What you can expectBy Mayo Clinic staff
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During the test
You'll feel little or no discomfort during an EEG. The electrodes don't transmit any sensations. They just record your brain waves. If you need to sleep during the EEG, you might be given a sedative beforehand to help you relax. During the test:
- A technician measures your head and marks your scalp with a type of pencil, to indicate where to attach the electrodes. Those spots on your scalp may be scrubbed with a gritty cream to improve the quality of the recording.
- A technician attaches flat metal discs (electrodes) to your scalp using a special adhesive. The electrodes are connected with wires to an instrument that amplifies — makes bigger — the brain waves and records them on computer equipment. Some people wear an elastic cap fitted with electrodes, instead of having the adhesive applied to their scalps. Once the electrodes are in place, an EEG typically takes 30 to 60 minutes.
- You relax in a comfortable position with your eyes closed during the test. At various times, the technician may ask you to open and close your eyes, perform a few simple calculations, read a paragraph, look at a picture, breathe deeply (hyperventilate) for a few minutes, or look at a flashing light.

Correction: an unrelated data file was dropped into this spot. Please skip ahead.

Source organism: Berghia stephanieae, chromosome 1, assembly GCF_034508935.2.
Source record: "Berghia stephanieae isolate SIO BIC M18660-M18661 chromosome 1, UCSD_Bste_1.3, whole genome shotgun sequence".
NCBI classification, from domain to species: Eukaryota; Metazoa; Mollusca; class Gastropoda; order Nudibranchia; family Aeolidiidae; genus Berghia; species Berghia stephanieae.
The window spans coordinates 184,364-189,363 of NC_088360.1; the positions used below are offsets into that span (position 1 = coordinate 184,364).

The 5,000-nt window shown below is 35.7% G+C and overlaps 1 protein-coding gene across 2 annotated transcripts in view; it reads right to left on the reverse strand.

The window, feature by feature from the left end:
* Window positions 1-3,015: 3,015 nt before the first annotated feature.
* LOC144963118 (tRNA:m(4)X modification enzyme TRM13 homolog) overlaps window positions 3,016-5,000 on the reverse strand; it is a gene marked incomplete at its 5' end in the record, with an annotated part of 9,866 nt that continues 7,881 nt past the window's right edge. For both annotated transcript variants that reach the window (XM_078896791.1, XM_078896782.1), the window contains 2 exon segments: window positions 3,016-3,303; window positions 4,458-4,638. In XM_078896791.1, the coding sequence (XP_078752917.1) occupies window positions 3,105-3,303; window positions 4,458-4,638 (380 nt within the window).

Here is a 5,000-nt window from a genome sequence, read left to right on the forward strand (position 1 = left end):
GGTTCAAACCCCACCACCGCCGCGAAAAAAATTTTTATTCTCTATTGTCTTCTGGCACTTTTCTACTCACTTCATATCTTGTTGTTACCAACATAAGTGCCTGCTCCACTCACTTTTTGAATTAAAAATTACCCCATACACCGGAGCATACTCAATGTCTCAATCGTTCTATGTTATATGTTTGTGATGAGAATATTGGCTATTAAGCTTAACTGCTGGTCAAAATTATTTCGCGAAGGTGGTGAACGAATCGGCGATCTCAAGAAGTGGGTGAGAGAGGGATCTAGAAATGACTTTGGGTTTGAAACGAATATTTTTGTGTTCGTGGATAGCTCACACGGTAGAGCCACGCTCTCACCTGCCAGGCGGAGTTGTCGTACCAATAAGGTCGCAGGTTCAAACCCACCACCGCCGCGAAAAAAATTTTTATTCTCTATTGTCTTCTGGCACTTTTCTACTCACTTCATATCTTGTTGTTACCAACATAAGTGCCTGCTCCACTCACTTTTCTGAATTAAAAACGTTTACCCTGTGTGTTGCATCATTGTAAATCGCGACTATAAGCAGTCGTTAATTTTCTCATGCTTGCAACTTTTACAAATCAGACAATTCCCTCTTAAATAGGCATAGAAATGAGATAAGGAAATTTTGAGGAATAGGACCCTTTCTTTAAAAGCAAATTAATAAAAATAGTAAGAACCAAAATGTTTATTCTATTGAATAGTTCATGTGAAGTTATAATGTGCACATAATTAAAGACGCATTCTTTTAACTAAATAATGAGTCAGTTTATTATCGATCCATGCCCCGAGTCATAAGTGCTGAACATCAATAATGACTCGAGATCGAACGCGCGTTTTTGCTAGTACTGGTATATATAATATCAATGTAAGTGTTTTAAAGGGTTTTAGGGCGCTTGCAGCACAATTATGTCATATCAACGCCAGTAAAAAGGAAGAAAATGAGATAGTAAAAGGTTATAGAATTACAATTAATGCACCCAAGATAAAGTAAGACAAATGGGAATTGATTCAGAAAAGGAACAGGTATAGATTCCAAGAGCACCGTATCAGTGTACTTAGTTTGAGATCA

Your doctor may want you to have a video EEG, which may require you to be admitted to a hospital. During this test, your body motions are captured by a video camera while the EEG simultaneously records your brain waves during a seizure. This may help your doctor pinpoint the location in your brain where seizures begin.
After the test
After the test, the technician removes the electrodes or cap. If no sedative was given, you should feel no side effects after the procedure, and you can return to your normal routine.
If you used a sedative, it may take about an hour to partially recover from the medication. You'll need someone to take you home because it can take up to a day for the full effects of the sedative to wear off. Rest and don't drive for the remainder of the day.
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